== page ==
[Translator’s notes appear in square brackets]

[Personal information has been redacted.]


Honourable Prosecutor General, Your Holiness Ayatollah Rabbani Amlashi,

We would like to convey respectfully that your interview, published in [issue] number 800 of the Islamic Republic Newspaper, is a glimmer of hope for Baha’is, since you, the supreme judicial and spiritual authority of the country, have expressed a view about this oppressed and wronged community, free from prejudice and discrimination, and have endorsed the protection of their lives and property from a religious and legal point of view. This good will and sincere intention of Your Honour demands that we convey the gratitude of the Baha’i community to you and respectfully mention some matters for further information. We hope that you will receive this letter and study it.

Your Honour, as the prosecutor general, and as a just religious jurist, you are aware that the court’s judgment, both religious and legal, must be substantiated, documented and [made] public. The accusations must be based on the evidence; the competency of the court for the investigation must be proven, and the ruling of the court must be impartial and free from prejudice. The conscience and the Word of God are witness that the judgments issued against the Baha’is have not conformed to any of the above standards.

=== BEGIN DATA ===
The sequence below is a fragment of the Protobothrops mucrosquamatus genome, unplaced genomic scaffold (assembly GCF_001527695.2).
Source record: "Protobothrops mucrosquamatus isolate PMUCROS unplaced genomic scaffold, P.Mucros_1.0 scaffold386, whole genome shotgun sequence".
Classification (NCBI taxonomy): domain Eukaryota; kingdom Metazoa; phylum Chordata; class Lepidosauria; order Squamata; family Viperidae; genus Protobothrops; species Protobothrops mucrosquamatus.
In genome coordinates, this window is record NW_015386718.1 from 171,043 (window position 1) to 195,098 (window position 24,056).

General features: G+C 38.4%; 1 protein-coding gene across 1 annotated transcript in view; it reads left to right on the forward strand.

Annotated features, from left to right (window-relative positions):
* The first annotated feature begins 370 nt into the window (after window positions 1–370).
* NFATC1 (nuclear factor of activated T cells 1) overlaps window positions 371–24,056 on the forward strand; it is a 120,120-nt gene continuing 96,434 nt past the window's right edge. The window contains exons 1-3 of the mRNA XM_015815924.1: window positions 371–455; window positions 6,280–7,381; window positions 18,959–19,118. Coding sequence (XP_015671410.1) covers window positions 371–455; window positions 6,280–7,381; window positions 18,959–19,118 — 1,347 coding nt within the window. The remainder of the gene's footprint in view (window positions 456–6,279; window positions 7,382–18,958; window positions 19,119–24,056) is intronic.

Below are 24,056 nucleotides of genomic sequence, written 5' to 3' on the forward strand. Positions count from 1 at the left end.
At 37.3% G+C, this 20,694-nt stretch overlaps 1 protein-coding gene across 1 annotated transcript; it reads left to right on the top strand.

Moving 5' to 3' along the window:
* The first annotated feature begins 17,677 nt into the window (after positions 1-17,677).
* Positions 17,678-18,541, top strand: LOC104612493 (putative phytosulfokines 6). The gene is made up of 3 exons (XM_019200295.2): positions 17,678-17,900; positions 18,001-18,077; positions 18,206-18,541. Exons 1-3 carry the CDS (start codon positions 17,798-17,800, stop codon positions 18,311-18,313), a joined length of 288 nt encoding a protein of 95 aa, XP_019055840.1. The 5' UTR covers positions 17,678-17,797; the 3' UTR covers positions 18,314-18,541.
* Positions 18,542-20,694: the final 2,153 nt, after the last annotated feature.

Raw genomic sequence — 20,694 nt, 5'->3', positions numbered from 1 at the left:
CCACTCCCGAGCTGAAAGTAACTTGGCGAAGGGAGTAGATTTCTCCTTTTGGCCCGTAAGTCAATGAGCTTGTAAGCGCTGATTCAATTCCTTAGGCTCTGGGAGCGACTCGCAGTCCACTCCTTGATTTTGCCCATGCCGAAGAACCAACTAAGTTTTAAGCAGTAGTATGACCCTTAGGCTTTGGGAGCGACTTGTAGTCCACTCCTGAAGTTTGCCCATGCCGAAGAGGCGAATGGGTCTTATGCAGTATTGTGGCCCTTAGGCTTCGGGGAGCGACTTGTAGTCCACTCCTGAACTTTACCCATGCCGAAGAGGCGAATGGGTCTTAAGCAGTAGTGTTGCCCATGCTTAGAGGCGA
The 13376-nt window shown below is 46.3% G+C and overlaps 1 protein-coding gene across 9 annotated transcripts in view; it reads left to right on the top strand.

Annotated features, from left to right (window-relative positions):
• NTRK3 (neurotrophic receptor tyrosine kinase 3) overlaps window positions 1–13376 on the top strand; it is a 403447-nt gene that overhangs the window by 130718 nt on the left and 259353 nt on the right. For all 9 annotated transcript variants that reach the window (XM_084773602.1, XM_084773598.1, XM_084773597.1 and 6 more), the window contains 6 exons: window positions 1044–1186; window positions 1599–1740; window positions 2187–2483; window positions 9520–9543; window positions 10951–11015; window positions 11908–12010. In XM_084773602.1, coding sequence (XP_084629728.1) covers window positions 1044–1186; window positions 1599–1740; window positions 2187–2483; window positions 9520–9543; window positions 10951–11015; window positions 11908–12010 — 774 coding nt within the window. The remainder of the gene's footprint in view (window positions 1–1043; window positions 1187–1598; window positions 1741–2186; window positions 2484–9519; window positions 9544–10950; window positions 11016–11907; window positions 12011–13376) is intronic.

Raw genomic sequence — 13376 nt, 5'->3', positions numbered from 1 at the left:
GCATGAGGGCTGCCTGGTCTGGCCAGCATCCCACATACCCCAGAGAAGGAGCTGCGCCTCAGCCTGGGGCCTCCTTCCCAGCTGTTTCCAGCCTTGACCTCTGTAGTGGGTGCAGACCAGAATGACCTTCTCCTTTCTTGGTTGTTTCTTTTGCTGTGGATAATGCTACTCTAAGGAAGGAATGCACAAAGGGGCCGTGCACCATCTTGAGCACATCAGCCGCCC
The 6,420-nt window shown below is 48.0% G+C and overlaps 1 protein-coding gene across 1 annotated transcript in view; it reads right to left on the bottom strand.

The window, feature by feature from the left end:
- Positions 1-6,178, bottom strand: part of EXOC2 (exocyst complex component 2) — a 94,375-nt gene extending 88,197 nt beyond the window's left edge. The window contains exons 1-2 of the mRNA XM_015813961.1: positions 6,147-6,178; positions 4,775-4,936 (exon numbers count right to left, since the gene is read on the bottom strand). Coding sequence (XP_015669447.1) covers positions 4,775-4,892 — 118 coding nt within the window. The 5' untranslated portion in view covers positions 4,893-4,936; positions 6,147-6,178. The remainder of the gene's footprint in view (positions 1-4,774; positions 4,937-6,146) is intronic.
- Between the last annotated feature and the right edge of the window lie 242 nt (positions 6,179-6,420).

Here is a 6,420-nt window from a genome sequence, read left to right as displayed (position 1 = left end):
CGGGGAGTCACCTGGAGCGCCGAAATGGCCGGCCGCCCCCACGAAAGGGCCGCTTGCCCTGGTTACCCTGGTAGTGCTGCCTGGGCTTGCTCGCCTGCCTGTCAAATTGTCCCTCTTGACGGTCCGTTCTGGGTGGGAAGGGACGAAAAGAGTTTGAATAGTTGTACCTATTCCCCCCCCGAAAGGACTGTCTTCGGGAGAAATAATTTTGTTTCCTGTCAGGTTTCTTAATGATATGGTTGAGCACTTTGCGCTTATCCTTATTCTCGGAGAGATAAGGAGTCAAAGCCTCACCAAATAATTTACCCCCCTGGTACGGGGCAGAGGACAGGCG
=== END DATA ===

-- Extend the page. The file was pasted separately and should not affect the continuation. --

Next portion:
In 1359 [1980/1981], Baha’is were executed, [according to] detailed verdicts, including various baseless allegations―even religious activities and slander. In 1360 [1981/1982], the charges changed to espionage for Zionism and imperialism, and lately they have neither published any news of the executions nor have they announced any verdicts or delivered the bodies of the executed individuals to their families.

In an interview on 29 Dey 1360 [19 January 1982], after news of the execution of a number of Baha’is was published in the media, the head of the Central Revolutionary Courts said in response to reporters, “It has become clear that this group or sect is spying for colonial organizations, and the damages which this perverse, harmful sect have inflicted on the country, God is Almighty ….” and it continues to recommend to the courts, “It is incumbent on the courts and Sharia judges to punish these people and …”